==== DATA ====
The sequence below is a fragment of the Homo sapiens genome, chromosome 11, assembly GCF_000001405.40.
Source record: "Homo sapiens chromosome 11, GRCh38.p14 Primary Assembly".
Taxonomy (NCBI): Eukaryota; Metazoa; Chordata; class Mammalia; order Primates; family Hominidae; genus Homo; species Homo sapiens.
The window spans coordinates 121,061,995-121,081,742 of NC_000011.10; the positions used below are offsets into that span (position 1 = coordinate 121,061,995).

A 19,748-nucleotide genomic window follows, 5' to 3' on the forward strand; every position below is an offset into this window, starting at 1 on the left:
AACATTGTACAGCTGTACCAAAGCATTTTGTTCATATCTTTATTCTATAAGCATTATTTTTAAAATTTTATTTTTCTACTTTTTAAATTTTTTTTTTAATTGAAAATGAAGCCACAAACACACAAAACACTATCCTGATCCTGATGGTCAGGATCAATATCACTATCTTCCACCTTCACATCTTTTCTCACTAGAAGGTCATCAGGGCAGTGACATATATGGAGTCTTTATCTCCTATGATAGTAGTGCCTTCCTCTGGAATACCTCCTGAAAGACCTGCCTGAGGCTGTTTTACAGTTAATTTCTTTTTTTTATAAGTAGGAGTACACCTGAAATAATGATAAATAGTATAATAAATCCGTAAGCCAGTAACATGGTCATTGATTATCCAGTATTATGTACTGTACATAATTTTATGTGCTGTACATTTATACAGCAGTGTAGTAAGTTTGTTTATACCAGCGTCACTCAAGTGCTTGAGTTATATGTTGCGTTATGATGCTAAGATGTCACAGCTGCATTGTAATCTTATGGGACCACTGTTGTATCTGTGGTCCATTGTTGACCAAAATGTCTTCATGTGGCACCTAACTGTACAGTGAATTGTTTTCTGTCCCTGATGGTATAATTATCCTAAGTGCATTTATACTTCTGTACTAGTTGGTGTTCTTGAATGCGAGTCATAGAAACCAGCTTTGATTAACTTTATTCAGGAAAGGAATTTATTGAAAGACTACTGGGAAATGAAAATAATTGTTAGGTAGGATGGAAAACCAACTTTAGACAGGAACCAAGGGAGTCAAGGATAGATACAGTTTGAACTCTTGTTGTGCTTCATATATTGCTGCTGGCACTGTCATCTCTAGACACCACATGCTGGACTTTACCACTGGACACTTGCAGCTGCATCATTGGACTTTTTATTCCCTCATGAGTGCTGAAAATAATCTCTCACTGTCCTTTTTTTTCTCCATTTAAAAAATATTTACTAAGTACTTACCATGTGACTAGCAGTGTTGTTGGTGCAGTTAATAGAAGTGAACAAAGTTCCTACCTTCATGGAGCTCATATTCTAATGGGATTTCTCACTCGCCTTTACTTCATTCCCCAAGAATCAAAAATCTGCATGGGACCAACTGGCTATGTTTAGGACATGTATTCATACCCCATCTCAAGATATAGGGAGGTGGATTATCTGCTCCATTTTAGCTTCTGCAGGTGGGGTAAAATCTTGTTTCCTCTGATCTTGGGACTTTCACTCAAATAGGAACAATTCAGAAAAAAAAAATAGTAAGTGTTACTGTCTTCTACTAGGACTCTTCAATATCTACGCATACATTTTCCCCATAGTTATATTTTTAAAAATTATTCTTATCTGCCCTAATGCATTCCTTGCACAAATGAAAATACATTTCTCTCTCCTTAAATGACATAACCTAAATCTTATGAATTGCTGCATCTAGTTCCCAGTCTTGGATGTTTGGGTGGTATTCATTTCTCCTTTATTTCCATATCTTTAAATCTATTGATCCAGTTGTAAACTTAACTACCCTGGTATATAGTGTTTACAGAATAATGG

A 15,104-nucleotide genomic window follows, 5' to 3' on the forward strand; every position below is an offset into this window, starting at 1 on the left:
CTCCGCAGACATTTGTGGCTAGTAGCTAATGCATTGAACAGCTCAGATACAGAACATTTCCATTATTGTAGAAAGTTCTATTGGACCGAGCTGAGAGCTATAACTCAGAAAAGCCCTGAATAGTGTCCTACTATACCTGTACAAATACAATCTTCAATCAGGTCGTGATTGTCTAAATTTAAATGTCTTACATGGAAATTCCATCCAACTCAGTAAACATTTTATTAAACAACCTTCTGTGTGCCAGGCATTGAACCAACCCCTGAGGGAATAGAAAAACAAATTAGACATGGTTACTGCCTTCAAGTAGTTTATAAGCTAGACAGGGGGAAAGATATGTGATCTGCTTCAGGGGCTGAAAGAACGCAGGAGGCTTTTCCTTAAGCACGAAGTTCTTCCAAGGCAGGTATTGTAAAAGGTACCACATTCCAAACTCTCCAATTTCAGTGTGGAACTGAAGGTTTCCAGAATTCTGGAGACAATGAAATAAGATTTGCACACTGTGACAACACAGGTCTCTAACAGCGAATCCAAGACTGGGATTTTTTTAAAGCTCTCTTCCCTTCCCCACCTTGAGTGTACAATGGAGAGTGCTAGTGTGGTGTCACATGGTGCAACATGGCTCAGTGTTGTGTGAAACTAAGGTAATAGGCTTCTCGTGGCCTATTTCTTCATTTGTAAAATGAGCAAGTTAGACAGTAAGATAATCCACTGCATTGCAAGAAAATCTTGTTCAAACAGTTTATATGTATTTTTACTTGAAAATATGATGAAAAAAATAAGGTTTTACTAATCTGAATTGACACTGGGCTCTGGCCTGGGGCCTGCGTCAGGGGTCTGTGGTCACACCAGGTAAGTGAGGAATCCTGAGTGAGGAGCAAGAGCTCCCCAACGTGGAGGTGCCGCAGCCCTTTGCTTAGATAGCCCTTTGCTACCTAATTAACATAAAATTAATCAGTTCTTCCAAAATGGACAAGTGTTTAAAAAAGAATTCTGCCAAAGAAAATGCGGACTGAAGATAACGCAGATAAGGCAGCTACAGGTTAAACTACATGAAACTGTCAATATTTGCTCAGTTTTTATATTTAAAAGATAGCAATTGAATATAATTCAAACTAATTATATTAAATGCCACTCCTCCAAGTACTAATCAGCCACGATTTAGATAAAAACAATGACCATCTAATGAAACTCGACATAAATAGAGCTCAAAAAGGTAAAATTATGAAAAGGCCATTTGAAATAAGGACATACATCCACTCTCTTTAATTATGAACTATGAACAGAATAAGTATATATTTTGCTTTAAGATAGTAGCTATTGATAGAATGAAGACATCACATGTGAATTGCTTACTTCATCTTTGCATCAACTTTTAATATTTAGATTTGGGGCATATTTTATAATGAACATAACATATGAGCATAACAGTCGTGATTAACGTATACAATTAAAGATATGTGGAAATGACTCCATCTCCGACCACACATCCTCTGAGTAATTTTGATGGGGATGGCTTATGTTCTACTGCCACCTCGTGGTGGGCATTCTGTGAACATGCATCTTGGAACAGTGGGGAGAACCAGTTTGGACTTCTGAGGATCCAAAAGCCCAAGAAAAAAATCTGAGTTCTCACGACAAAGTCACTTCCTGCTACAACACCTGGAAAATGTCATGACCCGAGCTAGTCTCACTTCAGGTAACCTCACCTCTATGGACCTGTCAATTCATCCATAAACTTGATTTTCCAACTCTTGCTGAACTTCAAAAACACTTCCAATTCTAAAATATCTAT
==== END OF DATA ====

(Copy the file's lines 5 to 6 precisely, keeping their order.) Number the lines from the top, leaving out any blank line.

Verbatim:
A 19,748-nucleotide genomic window follows, 5' to 3' on the forward strand; every position below is an offset into this window, starting at 1 on the left:
AACATTGTACAGCTGTACCAAAGCATTTTGTTCATATCTTTATTCTATAAGCATTATTTTTAAAATTTTATTTTTCTACTTTTTAAATTTTTTTTTTAATTGAAAATGAAGCCACAAACACACAAAACACTATCCTGATCCTGATGGTCAGGATCAATATCACTATCTTCCACCTTCACATCTTTTCTCACTAGAAGGTCATCAGGGCAGTGACATATATGGAGTCTTTATCTCCTATGATAGTAGTGCCTTCCTCTGGAATACCTCCTGAAAGACCTGCCTGAGGCTGTTTTACAGTTAATTTCTTTTTTTTATAAGTAGGAGTACACCTGAAATAATGATAAATAGTATAATAAATCCGTAAGCCAGTAACATGGTCATTGATTATCCAGTATTATGTACTGTACATAATTTTATGTGCTGTACATTTATACAGCAGTGTAGTAAGTTTGTTTATACCAGCGTCACTCAAGTGCTTGAGTTATATGTTGCGTTATGATGCTAAGATGTCACAGCTGCATTGTAATCTTATGGGACCACTGTTGTATCTGTGGTCCATTGTTGACCAAAATGTCTTCATGTGGCACCTAACTGTACAGTGAATTGTTTTCTGTCCCTGATGGTATAATTATCCTAAGTGCATTTATACTTCTGTACTAGTTGGTGTTCTTGAATGCGAGTCATAGAAACCAGCTTTGATTAACTTTATTCAGGAAAGGAATTTATTGAAAGACTACTGGGAAATGAAAATAATTGTTAGGTAGGATGGAAAACCAACTTTAGACAGGAACCAAGGGAGTCAAGGATAGATACAGTTTGAACTCTTGTTGTGCTTCATATATTGCTGCTGGCACTGTCATCTCTAGACACCACATGCTGGACTTTACCACTGGACACTTGCAGCTGCATCATTGGACTTTTTATTCCCTCATGAGTGCTGAAAATAATCTCTCACTGTCCTTTTTTTTCTCCATTTAAAAAATATTTACTAAGTACTTACCATGTGACTAGCAGTGTTGTTGGTGCAGTTAATAGAAGTGAACAAAGTTCCTACCTTCATGGAGCTCATATTCTAATGGGATTTCTCACTCGCCTTTACTTCATTCCCCAAGAATCAAAAATCTGCATGGGACCAACTGGCTATGTTTAGGACATGTATTCATACCCCATCTCAAGATATAGGGAGGTGGATTATCTGCTCCATTTTAGCTTCTGCAGGTGGGGTAAAATCTTGTTTCCTCTGATCTTGGGACTTTCACTCAAATAGGAACAATTCAGAAAAAAAAAATAGTAAGTGTTACTGTCTTCTACTAGGACTCTTCAATATCTACGCATACATTTTCCCCATAGTTATATTTTTAAAAATTATTCTTATCTGCCCTAATGCATTCCTTGCACAAATGAAAATACATTTCTCTCTCCTTAAATGACATAACCTAAATCTTATGAATTGCTGCATCTAGTTCCCAGTCTTGGATGTTTGGGTGGTATTCATTTCTCCTTTATTTCCATATCTTTAAATCTATTGATCCAGTTGTAAACTTAACTACCCTGGTATATAGTGTTTACAGAATAATGG